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In digital divide, entrepreneurs need to step up

A News.com reader writes that entrepreneurs and companies can help find solutions that help bridge the digital divide.

     

      
    In digital divide, entrepreneurs need to step up

    In response to the July 17 column by Klaus Schwab, "The digital divide: Ignore it at your own risk":

    I agree with the author on his standpoint concerning the digital divide and its consequences. Soon entrepreneurs and companies will find solutions that help bridge the divides. The company I work for developed software for local governments that want to deploy e-commerce to every resident in their community. We realized that localities have the responsibility of serving each resident. As a result, inventing another product that focused on the Internet would not fulfill every aspect of an e-government initiative.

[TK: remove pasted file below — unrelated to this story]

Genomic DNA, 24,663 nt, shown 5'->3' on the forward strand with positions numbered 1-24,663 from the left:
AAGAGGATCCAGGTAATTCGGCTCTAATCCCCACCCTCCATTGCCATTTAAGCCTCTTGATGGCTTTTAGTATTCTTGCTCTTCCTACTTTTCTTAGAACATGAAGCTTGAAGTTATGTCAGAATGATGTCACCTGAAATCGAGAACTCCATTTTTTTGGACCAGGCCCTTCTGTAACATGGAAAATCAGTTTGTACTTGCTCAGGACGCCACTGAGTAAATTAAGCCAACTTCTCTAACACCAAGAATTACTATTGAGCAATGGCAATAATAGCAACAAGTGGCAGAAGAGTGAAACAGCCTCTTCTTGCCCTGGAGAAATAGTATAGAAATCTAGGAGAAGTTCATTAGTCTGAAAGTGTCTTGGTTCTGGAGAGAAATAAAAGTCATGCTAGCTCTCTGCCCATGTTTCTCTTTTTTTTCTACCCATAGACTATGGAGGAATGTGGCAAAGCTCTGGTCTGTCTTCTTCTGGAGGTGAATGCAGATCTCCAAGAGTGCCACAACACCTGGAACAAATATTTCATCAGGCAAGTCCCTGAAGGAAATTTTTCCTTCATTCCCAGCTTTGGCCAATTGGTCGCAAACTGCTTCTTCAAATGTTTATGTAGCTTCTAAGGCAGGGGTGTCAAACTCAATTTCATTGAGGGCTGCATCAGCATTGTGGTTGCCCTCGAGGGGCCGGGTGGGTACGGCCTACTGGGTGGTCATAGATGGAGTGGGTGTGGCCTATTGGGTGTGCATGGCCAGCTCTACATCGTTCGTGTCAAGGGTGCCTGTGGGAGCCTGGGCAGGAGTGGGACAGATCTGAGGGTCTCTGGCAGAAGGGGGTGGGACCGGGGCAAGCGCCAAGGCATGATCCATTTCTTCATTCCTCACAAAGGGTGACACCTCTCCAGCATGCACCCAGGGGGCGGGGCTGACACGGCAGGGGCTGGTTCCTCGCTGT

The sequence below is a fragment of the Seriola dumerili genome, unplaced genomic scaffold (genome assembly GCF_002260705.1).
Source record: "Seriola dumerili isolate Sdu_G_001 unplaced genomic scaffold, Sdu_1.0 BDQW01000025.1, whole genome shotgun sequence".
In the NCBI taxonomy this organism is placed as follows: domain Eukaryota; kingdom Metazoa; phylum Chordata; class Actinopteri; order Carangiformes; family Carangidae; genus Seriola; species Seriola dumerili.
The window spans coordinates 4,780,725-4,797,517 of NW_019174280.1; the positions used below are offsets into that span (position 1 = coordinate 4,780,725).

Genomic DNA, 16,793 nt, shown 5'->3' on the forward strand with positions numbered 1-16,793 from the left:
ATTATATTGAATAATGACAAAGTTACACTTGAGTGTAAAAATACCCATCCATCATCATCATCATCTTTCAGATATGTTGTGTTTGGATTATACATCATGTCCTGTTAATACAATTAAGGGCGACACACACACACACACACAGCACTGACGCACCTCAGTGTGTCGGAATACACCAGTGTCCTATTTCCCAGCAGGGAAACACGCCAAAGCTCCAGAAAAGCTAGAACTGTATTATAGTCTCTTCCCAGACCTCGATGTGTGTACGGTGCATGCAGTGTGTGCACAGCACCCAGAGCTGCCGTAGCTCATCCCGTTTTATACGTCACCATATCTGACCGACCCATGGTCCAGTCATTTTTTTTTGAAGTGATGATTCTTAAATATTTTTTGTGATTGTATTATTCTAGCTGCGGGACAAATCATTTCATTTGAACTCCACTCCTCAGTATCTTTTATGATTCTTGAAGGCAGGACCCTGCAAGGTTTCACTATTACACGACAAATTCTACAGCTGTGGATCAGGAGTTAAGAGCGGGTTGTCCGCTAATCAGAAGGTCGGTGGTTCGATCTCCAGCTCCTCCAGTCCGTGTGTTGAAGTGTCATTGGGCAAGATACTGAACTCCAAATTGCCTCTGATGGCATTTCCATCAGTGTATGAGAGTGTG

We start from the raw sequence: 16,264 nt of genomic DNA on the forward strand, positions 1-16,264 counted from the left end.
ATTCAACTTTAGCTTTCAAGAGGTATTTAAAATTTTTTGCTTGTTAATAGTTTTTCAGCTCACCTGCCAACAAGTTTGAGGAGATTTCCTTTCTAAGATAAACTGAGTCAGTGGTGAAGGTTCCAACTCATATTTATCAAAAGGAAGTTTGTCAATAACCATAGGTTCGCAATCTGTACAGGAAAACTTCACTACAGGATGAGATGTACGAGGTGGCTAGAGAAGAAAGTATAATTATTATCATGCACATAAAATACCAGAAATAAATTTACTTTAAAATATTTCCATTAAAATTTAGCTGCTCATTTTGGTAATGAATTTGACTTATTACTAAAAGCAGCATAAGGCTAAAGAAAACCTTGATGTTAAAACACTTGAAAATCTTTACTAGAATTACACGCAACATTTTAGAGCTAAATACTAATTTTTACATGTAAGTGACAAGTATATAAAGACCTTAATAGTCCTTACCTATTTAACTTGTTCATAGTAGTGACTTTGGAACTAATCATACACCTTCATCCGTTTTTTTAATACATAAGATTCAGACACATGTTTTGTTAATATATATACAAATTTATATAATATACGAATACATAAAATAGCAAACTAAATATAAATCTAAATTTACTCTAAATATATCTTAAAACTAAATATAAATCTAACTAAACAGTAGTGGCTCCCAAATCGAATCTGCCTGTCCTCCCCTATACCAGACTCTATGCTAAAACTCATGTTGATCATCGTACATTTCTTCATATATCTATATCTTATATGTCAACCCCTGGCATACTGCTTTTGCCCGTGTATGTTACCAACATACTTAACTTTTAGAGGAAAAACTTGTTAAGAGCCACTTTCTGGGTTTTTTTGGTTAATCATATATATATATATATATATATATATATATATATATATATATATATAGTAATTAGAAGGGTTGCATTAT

So we invented a solution that gives each resident equal access to information and services. Our convergent technology affordably combines telephone and Internet access into one platform so that telephone users can transact business and query information with the city's Web site. Thus, now Internet users have the choice of either using the convenience of the telephone or the Internet to interact with their locality.

    Cities such as Denton, Texas, and Westminster, Colo., are now providing their communities with this convergent technology. The technology is well received by members in these cities. Also, system statistics reveal that residents are five times more likely to transact business over the telephone than the Internet. This comparison includes people who find that the telephone is more convenient, but more importantly this comparison illustrates non-Internet users taking advantage of accessible, around-the-clock services.

    Thank you for the opportunity to respond to issues involving the digital divide and educating people on how it is a real problem that affects many facets of life, including but certainly not limited to communication, business, education and the economy.

    Kristina Boardman
    Blacksburg, Va.